Suya is a spicy shish kebab (skewered meat) which is a popular food item in West Africa. It is traditionally prepared by the Hausa people of northern Cameroon, Nigeria, Niger, and some parts of Sudan (where it is called agashe). Suya is generally made with skewered beef, ram, or chicken. Innards such as kidney, liver and tripe are also used. The thinly sliced meat is marinated in various spices which include peanut cake, salt, vegetable oil and other flavorings, and then barbecued. Suya is served with further helpings of dried pepper mixed with spices and sliced onions. Halal meat preparation methods are normally used, especially in the northern parts of Nigeria, where the suspicion of nonconformity to Muslim dietary prohibitions in Suya preparation has been known to cause riots. A dried version of Suya is called Kilishi. It can be taken with Garri or Ogi.
There is no standard recipe for the production of the complex mixture of spices and additives which make up the Suya marinade (called Yaji) and the spice mix served with it. Ingredients may vary according to personal and regional preferences, and may include clove, ginger, red pepper, black pepper, table salt, groundnut cake as well as food additives such as Monosodium glutamate and Maggi Cube.
Although Suya originated in the Northern parts of Nigeria, it has permeated the Nigerian society, being affordable for all and available everywhere. It has been called a unifying factor in Nigeria. Suya has become a Nigerian national dish with different regions claiming the superiority of their recipe and methods of preparation, but similar grilled meat recipes are common in many West African countries.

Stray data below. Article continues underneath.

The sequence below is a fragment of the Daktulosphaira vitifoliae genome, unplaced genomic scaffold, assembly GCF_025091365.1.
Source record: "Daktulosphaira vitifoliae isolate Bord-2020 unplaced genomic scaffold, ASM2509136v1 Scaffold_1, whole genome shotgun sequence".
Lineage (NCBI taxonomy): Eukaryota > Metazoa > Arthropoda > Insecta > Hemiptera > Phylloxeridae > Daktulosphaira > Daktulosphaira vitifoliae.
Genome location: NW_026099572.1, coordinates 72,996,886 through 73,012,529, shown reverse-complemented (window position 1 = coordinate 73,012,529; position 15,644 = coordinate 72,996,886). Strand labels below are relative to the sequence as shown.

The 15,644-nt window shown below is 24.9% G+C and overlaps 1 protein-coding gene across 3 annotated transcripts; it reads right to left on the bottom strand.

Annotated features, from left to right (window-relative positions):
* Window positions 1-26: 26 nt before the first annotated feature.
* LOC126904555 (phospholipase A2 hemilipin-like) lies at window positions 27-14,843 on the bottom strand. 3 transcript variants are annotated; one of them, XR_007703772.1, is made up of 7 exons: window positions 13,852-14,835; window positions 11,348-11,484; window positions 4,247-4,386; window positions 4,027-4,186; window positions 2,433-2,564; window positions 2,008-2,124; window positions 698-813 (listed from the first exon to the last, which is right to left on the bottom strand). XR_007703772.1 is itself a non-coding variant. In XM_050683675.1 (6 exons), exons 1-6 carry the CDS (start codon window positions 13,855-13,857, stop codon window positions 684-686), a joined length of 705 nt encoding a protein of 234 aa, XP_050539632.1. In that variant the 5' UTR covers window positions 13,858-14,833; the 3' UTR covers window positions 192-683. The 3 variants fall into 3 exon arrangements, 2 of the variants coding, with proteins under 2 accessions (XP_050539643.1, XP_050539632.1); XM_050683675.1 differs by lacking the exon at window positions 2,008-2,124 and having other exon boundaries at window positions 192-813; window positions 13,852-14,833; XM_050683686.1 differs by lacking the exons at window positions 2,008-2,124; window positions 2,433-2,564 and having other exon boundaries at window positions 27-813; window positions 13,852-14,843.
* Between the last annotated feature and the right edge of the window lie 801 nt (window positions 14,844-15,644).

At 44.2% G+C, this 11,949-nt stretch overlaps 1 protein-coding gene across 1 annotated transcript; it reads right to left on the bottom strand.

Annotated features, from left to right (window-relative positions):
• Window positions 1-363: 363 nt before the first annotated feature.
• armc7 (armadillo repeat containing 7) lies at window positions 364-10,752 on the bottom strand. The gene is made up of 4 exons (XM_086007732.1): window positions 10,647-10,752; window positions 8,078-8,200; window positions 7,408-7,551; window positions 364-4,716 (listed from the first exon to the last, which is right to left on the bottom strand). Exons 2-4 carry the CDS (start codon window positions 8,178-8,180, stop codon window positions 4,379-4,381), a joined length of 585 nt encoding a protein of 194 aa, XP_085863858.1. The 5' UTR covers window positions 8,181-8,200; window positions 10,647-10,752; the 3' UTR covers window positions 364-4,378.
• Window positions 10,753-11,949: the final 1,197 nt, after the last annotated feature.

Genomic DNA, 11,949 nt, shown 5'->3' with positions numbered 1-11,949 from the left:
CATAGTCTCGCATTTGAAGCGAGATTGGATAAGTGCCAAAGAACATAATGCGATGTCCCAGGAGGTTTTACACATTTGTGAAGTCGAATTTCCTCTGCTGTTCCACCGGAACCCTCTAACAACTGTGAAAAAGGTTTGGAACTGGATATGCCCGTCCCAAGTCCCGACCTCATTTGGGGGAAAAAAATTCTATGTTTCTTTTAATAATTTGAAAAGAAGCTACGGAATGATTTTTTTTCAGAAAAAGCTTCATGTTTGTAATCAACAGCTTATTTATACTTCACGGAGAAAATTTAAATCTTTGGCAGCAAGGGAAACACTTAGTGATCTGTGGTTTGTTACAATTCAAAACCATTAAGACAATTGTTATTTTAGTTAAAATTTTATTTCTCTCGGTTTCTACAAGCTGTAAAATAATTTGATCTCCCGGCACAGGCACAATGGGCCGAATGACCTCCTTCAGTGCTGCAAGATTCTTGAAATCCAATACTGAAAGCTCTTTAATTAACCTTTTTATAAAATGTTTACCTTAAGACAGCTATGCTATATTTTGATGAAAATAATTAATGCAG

Suya is a mass consumer fast food, called a street food because preparation and sales are often done in small stalls along local streets, sometimes under dubious hygienic conditions. Concerns have been raised about the hygienic standards of processing and safety of roadside Suya. Suya is normally sold wrapped in old newspaper which has been criticized for serving as a possible source of contamination. Tapeworm (Taenia saginata) from infested beef has been found to survive the temperatures used in preparing Suya and remain viable to infect humans. Cases of Haemolytic anaemia have been described after ingestion of Suya, possibly as a result of adulteration of food additives.